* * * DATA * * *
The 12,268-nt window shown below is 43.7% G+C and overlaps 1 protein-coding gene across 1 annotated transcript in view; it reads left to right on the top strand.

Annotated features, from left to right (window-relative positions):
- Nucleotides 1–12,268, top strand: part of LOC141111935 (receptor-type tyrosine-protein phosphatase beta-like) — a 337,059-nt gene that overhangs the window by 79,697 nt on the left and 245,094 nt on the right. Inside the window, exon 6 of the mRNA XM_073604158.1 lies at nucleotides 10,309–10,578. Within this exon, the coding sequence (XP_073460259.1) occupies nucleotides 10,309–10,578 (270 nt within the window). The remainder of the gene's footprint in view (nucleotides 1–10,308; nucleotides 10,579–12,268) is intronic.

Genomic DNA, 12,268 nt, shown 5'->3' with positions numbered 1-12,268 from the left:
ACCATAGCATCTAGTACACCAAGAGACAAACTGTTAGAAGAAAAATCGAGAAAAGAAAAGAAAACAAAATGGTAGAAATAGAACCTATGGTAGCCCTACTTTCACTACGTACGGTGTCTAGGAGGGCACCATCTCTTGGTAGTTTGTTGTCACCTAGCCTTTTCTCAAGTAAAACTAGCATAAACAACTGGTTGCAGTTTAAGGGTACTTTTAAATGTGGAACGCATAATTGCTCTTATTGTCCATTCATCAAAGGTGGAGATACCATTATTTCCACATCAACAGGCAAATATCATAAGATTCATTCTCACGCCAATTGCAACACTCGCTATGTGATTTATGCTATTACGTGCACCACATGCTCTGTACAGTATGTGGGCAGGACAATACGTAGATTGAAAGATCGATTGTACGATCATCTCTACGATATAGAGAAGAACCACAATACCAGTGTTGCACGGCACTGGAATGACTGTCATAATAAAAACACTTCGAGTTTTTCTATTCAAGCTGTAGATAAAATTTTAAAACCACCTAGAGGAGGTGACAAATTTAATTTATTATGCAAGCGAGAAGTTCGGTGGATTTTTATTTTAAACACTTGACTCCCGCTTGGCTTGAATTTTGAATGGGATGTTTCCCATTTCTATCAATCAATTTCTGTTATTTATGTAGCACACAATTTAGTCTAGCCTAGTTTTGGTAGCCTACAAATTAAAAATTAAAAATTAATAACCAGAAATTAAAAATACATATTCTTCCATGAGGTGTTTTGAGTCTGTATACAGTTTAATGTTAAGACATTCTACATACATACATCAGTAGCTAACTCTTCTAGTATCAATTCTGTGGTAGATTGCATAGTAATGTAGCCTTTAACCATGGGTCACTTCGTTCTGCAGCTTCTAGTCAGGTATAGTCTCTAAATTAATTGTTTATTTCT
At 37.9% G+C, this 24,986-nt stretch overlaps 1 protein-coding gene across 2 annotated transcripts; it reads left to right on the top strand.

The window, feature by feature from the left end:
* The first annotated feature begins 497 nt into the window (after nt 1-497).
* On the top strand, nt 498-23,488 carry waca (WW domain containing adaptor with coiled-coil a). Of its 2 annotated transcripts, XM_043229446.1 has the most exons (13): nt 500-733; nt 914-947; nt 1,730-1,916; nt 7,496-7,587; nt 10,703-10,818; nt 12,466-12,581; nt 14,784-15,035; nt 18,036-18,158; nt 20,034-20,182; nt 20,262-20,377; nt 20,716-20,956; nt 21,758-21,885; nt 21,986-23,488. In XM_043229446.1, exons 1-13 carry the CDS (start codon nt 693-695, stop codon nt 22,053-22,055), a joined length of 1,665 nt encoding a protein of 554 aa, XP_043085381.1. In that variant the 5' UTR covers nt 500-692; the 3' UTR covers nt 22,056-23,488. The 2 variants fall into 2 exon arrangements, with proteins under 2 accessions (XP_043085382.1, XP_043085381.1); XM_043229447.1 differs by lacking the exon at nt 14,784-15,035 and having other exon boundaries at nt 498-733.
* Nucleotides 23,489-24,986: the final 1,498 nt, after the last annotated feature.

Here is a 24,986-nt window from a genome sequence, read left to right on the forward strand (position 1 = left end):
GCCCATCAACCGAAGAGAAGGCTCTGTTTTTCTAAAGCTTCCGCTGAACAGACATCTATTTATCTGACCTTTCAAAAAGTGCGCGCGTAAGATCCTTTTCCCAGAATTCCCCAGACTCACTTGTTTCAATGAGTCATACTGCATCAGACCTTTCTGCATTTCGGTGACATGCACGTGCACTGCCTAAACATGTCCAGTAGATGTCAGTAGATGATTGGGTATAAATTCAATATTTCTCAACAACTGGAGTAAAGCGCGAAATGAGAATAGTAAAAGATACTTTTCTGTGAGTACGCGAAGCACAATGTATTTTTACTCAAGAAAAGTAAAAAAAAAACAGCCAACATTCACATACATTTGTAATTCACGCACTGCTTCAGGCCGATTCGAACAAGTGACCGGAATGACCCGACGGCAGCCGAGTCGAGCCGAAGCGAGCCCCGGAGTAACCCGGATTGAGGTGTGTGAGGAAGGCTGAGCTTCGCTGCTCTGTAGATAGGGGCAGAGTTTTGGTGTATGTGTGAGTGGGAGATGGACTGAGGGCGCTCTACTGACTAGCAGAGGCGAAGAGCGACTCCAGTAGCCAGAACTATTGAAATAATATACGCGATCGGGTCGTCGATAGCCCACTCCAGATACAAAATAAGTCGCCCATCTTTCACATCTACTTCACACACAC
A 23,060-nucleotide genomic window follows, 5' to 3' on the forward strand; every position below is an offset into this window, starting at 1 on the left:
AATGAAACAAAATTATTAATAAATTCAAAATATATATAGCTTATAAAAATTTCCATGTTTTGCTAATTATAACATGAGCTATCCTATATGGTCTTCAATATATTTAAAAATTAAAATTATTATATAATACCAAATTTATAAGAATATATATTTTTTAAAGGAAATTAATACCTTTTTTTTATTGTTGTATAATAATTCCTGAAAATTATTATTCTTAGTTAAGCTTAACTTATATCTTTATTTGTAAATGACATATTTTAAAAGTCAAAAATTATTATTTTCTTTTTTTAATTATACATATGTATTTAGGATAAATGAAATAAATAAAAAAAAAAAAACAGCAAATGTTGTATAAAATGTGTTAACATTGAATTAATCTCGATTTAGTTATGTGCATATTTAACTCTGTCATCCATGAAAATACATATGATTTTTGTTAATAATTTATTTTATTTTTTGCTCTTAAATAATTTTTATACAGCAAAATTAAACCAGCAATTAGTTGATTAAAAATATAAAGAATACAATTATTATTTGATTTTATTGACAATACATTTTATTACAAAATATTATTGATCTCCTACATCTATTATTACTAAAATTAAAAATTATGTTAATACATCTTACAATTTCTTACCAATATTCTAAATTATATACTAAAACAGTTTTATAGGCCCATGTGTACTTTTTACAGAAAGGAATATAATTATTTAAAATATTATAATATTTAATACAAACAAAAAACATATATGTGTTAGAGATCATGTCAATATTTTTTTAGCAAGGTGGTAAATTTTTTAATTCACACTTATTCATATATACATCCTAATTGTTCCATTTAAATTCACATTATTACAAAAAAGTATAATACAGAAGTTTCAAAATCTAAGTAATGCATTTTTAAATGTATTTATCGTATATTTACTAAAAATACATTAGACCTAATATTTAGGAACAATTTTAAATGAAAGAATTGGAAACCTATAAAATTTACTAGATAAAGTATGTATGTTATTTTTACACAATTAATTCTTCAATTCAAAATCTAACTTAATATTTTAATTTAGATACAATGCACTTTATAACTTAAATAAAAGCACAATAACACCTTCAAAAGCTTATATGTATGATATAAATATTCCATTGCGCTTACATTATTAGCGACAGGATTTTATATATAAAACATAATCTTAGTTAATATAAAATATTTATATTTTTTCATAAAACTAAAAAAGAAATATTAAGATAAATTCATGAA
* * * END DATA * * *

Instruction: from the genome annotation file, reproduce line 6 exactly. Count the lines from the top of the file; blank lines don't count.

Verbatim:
At 37.9% G+C, this 24,986-nt stretch overlaps 1 protein-coding gene across 2 annotated transcripts; it reads left to right on the top strand.